3. Marleen says:

    I agree with Daria, what are we teaching our children if we hit them? That that’s ok. It’s never ok to hit anyone, child or adult. Let’s actually be adults and try to explain to our children that there are other ways of solving conflict.

  4. 18andsafenow says:

    Children should have a right to their bodies, and the right to say “No!”

    Currently in the U.S.:

    When an adult does it to another adult, its sexual battery:

    When children do it to adults, its a “deviant sexual prank”:

    When an adult does it to a person under the age of 18, its “good discipline”.

    Research/recommended reading:

    Spanking Can Make Children More Aggressive Later

    Spanking Kids Increases Risk of Sexual Problems

    Use of Spanking for 3-Year-Old Children and Associated Intimate Partner Aggression or Violence

    Spanking Children Can Lower IQ

    Plain Talk About Spanking
    by Jordan Riak

    The Sexual Dangers of Spanking Children
    by Tom Johnson

    “Spanking” can be intentional or unintentional sexual abuse

  5. 18andsafenow says:

    In light of the Judge Adams video,

    We often hear from those who fight to uphold this practice for those under the age of 18 (even to the blaming of the social maladies of the day on a supposed “lack” of it), but we rarely, if ever, find advocates for the return of corporal punishment to the general adult community, inmate population, military, or college campuses. Why is that?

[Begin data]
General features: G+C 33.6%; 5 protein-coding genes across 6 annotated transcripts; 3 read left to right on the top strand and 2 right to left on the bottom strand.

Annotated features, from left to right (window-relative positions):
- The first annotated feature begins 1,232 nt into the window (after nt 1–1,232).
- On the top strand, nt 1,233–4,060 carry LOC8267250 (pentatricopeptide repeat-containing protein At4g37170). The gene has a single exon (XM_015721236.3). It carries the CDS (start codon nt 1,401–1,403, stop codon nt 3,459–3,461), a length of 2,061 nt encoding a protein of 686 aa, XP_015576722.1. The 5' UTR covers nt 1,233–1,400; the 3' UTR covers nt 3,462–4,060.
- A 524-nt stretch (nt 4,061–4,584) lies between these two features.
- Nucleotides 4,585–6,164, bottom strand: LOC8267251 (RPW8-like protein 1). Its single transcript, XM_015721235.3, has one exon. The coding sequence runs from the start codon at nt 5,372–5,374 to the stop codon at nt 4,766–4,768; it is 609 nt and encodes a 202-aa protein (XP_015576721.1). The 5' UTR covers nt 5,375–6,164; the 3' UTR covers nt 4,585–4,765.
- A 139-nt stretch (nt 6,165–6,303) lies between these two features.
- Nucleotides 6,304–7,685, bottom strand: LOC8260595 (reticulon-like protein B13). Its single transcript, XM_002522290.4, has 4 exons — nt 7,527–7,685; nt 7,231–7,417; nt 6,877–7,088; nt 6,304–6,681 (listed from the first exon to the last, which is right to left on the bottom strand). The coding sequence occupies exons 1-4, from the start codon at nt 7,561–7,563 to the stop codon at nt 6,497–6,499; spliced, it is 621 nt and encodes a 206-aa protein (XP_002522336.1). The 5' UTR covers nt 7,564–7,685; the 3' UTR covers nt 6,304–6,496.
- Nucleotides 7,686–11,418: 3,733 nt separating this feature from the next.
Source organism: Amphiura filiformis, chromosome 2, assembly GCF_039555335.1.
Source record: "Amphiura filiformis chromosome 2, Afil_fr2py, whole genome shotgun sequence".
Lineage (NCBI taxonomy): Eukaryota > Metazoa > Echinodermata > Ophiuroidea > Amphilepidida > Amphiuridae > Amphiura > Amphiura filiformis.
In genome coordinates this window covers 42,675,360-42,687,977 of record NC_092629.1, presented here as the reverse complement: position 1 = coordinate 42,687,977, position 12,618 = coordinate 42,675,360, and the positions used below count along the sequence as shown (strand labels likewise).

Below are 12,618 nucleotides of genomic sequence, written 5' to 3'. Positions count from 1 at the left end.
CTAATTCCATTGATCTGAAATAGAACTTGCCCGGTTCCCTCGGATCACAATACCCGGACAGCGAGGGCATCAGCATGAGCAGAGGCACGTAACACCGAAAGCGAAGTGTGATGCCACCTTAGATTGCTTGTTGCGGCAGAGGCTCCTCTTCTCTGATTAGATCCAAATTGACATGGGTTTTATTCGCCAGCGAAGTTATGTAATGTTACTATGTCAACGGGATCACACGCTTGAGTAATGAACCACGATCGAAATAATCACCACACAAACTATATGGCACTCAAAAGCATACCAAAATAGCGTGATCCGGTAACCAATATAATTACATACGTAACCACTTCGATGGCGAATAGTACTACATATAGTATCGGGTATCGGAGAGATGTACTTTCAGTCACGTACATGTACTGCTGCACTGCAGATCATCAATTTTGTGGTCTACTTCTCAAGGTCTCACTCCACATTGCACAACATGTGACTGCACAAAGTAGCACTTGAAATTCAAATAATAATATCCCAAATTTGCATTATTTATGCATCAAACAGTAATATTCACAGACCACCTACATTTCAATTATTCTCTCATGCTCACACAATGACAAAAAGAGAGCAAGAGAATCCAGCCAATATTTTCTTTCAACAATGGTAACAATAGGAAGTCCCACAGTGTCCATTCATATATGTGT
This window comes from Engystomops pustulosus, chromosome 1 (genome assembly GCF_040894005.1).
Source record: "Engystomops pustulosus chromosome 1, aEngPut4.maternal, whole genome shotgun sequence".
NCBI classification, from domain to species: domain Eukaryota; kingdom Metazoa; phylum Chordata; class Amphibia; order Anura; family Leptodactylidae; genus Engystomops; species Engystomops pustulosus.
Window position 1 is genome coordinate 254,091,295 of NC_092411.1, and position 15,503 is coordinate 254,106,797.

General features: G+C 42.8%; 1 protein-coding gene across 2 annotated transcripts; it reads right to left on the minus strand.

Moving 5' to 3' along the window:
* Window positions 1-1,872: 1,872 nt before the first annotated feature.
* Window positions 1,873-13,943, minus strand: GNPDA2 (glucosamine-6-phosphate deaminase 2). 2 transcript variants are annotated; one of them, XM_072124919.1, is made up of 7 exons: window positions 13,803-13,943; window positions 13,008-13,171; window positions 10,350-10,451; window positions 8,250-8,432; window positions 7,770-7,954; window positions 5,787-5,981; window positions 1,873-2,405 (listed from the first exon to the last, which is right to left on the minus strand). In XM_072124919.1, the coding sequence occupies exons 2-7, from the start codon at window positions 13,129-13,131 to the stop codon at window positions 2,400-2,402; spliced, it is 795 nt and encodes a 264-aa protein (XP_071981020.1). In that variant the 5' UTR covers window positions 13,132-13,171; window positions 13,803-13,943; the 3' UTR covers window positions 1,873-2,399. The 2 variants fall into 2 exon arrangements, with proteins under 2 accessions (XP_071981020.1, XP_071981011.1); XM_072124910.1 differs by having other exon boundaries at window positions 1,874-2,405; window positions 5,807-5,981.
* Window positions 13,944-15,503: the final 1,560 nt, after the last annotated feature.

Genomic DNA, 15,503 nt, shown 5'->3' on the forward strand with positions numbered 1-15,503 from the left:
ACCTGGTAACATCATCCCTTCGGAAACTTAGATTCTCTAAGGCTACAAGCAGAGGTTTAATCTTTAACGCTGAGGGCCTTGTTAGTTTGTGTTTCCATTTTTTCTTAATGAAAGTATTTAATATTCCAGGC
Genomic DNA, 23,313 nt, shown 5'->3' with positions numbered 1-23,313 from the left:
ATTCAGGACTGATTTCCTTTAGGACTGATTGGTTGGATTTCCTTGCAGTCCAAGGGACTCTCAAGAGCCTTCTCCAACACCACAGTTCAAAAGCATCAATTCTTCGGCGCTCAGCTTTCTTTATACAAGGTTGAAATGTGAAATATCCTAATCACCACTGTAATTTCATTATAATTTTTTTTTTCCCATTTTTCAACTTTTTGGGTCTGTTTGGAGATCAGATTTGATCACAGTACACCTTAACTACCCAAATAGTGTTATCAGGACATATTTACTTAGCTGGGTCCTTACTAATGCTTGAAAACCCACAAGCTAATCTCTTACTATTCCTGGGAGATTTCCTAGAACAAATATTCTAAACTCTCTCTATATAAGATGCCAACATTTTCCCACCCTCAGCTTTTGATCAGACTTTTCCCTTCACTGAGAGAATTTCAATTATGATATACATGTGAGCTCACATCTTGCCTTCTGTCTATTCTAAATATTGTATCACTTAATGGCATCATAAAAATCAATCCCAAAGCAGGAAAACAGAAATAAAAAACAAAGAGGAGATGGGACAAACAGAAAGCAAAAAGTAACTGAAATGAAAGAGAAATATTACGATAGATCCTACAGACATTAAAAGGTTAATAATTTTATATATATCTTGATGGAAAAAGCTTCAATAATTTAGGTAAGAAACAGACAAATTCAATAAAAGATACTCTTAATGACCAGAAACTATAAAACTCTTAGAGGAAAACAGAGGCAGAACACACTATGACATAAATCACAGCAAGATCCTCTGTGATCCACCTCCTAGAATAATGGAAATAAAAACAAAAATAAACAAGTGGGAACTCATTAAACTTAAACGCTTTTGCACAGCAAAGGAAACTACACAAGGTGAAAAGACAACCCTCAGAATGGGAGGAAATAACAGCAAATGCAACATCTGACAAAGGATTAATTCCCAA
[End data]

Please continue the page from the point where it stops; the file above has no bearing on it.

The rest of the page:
Ask ten unyielding proponents of child/adolescent/teenage-only “spanking” about the “right” way to do it, and what would be abusive, indecent, or obscene, and you will get ten different answers.

    These proponents should consider making their own video-recording of the “right way” to do it.

  6. 18andsafenow says:

    These people were “spanked” as children by adults, and they “turned out just fine”:

    Man Terrorized After Stopping A Dad From Spanking His Son

    Woman who prompted SEPTA bus shooting pleads guilty

    Terrifying footage shows bus gun attack ‘after man dared to complain about mother spanking her child’

    Parents acting out

  7. Rosana says:

    Maybe the depression is due to not being able to deal with situations later in life because the spankings they received did not really dealt with the problems at hand but indeed dealt with the frustration that the parents felt at that moment. I don’t spank and never will, even less now that my kids are 2 and 4 and know how to listen to me since I don’t use violence to get my point across.

  8. anon says:

    Do you really think that what researchers attempted to measure as “harsh treatment,” which involved memories of being hit, slapped (!!!), grabbed and shoved(!!!), ultimately boils down to to the nutty headline that spanking leads to drug and mental problems in later life? My parents spanked me when I was too young to remember it myself. Neither of them ever did anything that I would remember or define as hitting, slapping, grabbing or shoving. (Probably some grabbing when I was a toddler, because I’d like to see any toddler who makes it out of toddlerhood alive without being grabbed near the swings, the duck pond or the street.) I’m not mentally ill that I know of. What’s more likely at work here is a correlation, rather than a causation. Mental illness and anger/impulse issues often have a genetic component; it’s likely that people who are harsh parents because of their own mental issues are more likely to have children with mental illnesses who remember being harshly parented.

  9. Linda, T.O.O. says:

    @Rosana, I thought the first Rosanna was you and you’d fallen off your rocker!